Magnum opus of an abject failure

Fishing lines
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The Independent Online
This is really embarrassing. On the same week as I received an invitation to be the guest speaker at the annual dinner of the Old Blankonians, a club dedicated to abject angling failure, I catch two fish with a combined weight of 300lb.

Over the years, this column has been a shining light for unsuccessful fishers. On waters where others have made mighty hauls, I have consistently let the side down. Even excursions to exotic locations such as the jungles of Ecuador or the foothills of the Himalayas have failed to turn the tide. Excuses? I could fill a trawler with them.

So it is with amazement that I report on my weekend jaunt to Oban after giant skate. Far from being just another chapter in Big Fish I Almost Caught, I shared in a nine-fish catch of skate totalling more than 1,000lb. My bigger fish was 160lb (about 150lb larger than my previous best), the "baby" 140lb - and on the following day I lost a big one.

Much as I would like to claim that this achievement was down to my angling ability, that would be stretching the truth even further than I normally do. Though I hate to say it, a total duffer could have caught those fish. In fact, one did. Donald Wilson, a Glasgow company director who had never held a rod before, clocked up a 100lb skate. The credit goes to the Big Game Club of Scotland and their personal boatman Stan Massey.

For years, the club have been trying to catch big fish off the Scottish coast. But they had been hampered by rotten boatmen, poor boats, and skippers who wanted to be home in time for tea. So they simply built their own pounds 200,000 craft and installed Massey as captain. The result of two years' work, Magnum is not just another fishing boat. It is undoubtedly the best in the British Isles, with equipment superior to most trawlers and sleeping accommodation for eight. Amazingly, the club members built the 52ft craft themselves, though none had any boat-building experience. They simply bought a steel hull and worked it out from there.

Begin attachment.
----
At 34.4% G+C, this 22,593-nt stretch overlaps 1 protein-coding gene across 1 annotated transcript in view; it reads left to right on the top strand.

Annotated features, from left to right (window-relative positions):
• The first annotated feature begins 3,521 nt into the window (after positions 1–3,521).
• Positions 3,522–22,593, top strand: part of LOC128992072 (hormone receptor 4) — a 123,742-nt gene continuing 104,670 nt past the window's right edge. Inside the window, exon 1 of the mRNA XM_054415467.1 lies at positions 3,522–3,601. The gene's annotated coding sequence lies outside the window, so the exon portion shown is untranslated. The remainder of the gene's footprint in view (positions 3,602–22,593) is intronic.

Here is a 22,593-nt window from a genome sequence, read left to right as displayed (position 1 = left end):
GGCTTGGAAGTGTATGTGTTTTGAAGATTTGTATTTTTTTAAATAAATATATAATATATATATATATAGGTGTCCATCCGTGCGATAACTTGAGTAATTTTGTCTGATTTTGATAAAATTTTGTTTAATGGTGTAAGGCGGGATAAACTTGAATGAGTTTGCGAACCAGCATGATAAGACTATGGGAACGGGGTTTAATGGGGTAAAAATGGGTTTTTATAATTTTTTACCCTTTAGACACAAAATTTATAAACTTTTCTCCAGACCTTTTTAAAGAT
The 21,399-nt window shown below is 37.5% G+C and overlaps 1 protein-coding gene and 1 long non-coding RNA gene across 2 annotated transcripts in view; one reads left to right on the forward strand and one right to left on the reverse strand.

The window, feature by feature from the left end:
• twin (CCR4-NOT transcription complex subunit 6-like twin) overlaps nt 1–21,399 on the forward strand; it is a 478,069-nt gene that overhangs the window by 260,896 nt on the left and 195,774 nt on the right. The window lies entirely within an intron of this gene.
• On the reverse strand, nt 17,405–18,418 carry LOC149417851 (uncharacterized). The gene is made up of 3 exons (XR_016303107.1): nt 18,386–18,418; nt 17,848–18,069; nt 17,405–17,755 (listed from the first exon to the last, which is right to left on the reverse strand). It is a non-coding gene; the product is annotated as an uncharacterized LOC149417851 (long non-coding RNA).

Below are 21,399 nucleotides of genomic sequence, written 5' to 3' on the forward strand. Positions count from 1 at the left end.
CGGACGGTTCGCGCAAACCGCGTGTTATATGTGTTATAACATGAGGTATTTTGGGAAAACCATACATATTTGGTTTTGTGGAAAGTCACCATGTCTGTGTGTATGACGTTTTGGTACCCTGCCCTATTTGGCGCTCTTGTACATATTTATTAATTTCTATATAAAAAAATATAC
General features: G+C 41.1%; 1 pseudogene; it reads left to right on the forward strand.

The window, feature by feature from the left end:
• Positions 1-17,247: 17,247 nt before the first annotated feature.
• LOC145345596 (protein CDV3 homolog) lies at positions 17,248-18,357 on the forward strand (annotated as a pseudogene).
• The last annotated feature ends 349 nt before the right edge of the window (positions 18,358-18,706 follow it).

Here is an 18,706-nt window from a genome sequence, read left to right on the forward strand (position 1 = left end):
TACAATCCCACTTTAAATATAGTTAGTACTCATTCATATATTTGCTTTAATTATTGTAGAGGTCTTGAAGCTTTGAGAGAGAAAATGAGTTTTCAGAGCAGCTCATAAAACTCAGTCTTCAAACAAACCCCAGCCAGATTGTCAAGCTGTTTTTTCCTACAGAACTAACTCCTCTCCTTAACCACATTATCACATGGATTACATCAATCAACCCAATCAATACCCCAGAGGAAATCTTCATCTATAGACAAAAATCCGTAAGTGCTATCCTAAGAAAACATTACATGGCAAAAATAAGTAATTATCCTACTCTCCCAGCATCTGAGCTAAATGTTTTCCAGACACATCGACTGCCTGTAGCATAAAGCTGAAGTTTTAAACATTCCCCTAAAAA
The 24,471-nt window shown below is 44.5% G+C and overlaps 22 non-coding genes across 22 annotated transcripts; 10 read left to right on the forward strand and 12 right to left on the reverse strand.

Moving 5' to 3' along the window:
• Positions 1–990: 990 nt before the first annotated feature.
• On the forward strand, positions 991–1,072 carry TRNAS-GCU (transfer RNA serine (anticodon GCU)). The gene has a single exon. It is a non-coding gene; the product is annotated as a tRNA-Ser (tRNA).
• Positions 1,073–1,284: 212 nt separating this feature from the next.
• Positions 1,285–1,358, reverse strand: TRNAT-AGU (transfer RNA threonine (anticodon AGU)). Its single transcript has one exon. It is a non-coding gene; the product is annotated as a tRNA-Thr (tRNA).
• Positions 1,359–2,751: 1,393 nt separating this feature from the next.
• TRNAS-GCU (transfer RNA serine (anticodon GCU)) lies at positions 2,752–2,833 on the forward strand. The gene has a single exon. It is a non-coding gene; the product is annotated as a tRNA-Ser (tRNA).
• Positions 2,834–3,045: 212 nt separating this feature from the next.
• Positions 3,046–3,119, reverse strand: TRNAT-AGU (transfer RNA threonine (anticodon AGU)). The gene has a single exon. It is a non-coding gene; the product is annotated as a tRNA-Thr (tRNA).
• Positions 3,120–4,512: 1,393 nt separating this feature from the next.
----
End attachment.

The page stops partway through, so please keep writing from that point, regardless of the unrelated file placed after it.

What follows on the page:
"We just got a few friends to help, and sorted it out as we went along," says their chairman, Kenny Leonard. "Now we can prove that we've been saying for years: there are fish here that will break not just British records but world records, too."

The 25-tonne boat, which is available for chartering, is licensed to travel up to 60 miles from shore. "This gives access to the Gulf Stream and some of the world's most exotic species," Massey says. A former charter boat skipper, he says people mocked him when he argued that big sharks were around in Scottish waters during the winter.

But in February, a world-record 500lb porbeagle was caught, and Massey is convinced there are several species of tuna, swordfish, mako sharks and perhaps hammerheads waiting to be caught. I'm not going to argue. Over the weekend, we fished two unexplored spots which produced 13 skate. We lost nine others, and at one stage four people were battling fish. Pulling them up in 600ft of water is like competing in a tug of war against an industrial fridge that's facing downhill. The one that got away broke free after 40 minutes - I still hadn't got it off the bottom.

All the fish were tagged and returned. "These fish are a Scottish asset. If they are killed, the asset is lost. Claiming records, which means the fish has to be killed, is just an ego thing," Leonard says. Fortunately, the club's conservation-minded approach saved me a significant problem. Can you imagine what those fish would have cost in excess baggage at Glasgow Airport?

And without proof, maybe the Old Blankonians will think it's just another fisherman's story.

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